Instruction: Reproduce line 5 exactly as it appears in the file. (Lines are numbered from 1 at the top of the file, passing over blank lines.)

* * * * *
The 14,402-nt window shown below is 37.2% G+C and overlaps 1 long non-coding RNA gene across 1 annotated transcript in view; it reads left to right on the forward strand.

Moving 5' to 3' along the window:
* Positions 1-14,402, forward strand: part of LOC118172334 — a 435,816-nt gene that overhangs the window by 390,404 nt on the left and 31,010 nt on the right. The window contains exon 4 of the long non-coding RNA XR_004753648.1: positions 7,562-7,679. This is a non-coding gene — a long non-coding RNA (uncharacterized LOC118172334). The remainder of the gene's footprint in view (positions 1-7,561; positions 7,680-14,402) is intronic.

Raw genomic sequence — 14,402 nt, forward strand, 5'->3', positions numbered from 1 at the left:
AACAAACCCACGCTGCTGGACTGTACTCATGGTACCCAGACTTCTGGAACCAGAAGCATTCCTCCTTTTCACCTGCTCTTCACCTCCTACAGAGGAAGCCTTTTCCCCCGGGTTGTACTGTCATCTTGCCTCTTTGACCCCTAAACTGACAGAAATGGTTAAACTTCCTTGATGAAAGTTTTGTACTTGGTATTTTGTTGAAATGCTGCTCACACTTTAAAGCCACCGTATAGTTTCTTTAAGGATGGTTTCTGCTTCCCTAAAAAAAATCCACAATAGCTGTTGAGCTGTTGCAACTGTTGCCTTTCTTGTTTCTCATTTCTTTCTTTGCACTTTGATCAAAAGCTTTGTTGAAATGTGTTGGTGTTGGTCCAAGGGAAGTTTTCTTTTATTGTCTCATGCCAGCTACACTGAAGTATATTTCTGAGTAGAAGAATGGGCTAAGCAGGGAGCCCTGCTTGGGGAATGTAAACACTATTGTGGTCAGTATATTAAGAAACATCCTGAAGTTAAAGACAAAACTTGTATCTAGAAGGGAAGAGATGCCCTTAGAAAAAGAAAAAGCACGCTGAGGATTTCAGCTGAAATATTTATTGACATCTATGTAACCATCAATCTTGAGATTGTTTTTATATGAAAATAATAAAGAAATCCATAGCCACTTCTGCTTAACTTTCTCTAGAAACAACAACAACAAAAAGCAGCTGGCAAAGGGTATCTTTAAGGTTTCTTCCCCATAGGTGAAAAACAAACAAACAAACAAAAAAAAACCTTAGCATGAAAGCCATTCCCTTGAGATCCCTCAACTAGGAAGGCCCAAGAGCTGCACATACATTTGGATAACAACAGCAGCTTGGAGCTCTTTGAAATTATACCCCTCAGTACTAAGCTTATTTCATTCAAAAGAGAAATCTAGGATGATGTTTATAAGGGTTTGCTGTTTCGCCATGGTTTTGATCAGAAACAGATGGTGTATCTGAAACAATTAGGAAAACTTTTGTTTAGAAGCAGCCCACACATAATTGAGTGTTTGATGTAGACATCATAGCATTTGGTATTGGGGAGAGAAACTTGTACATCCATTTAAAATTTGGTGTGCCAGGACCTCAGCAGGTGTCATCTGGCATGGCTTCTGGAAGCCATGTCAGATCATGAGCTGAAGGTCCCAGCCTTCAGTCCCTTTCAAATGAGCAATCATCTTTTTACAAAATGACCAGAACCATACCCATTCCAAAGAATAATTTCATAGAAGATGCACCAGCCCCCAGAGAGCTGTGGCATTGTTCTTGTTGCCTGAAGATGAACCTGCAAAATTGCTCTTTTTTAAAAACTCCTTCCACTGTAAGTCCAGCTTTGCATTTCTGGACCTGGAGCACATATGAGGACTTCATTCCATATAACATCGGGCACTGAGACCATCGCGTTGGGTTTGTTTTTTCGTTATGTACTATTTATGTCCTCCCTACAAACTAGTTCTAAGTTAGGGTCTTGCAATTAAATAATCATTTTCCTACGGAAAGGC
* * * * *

AACAAACCCACGCTGCTGGACTGTACTCATGGTACCCAGACTTCTGGAACCAGAAGCATTCCTCCTTTTCACCTGCTCTTCACCTCCTACAGAGGAAGCCTTTTCCCCCGGGTTGTACTGTCATCTTGCCTCTTTGACCCCTAAACTGACAGAAATGGTTAAACTTCCTTGATGAAAGTTTTGTACTTGGTATTTTGTTGAAATGCTGCTCACACTTTAAAGCCACCGTATAGTTTCTTTAAGGATGGTTTCTGCTTCCCTAAAAAAAATCCACAATAGCTGTTGAGCTGTTGCAACTGTTGCCTTTCTTGTTTCTCATTTCTTTCTTTGCACTTTGATCAAAAGCTTTGTTGAAATGTGTTGGTGTTGGTCCAAGGGAAGTTTTCTTTTATTGTCTCATGCCAGCTACACTGAAGTATATTTCTGAGTAGAAGAATGGGCTAAGCAGGGAGCCCTGCTTGGGGAATGTAAACACTATTGTGGTCAGTATATTAAGAAACATCCTGAAGTTAAAGACAAAACTTGTATCTAGAAGGGAAGAGATGCCCTTAGAAAAAGAAAAAGCACGCTGAGGATTTCAGCTGAAATATTTATTGACATCTATGTAACCATCAATCTTGAGATTGTTTTTATATGAAAATAATAAAGAAATCCATAGCCACTTCTGCTTAACTTTCTCTAGAAACAACAACAACAAAAAGCAGCTGGCAAAGGGTATCTTTAAGGTTTCTTCCCCATAGGTGAAAAACAAACAAACAAACAAAAAAAAACCTTAGCATGAAAGCCATTCCCTTGAGATCCCTCAACTAGGAAGGCCCAAGAGCTGCACATACATTTGGATAACAACAGCAGCTTGGAGCTCTTTGAAATTATACCCCTCAGTACTAAGCTTATTTCATTCAAAAGAGAAATCTAGGATGATGTTTATAAGGGTTTGCTGTTTCGCCATGGTTTTGATCAGAAACAGATGGTGTATCTGAAACAATTAGGAAAACTTTTGTTTAGAAGCAGCCCACACATAATTGAGTGTTTGATGTAGACATCATAGCATTTGGTATTGGGGAGAGAAACTTGTACATCCATTTAAAATTTGGTGTGCCAGGACCTCAGCAGGTGTCATCTGGCATGGCTTCTGGAAGCCATGTCAGATCATGAGCTGAAGGTCCCAGCCTTCAGTCCCTTTCAAATGAGCAATCATCTTTTTACAAAATGACCAGAACCATACCCATTCCAAAGAATAATTTCATAGAAGATGCACCAGCCCCCAGAGAGCTGTGGCATTGTTCTTGTTGCCTGAAGATGAACCTGCAAAATTGCTCTTTTTTAAAAACTCCTTCCACTGTAAGTCCAGCTTTGCATTTCTGGACCTGGAGCACATATGAGGACTTCATTCCATATAACATCGGGCACTGAGACCATCGCGTTGGGTTTGTTTTTTCGTTATGTACTATTTATGTCCTCCCTACAAACTAGTTCTAAGTTAGGGTCTTGCAATTAAATAATCATTTTCCTACGGAAAGGC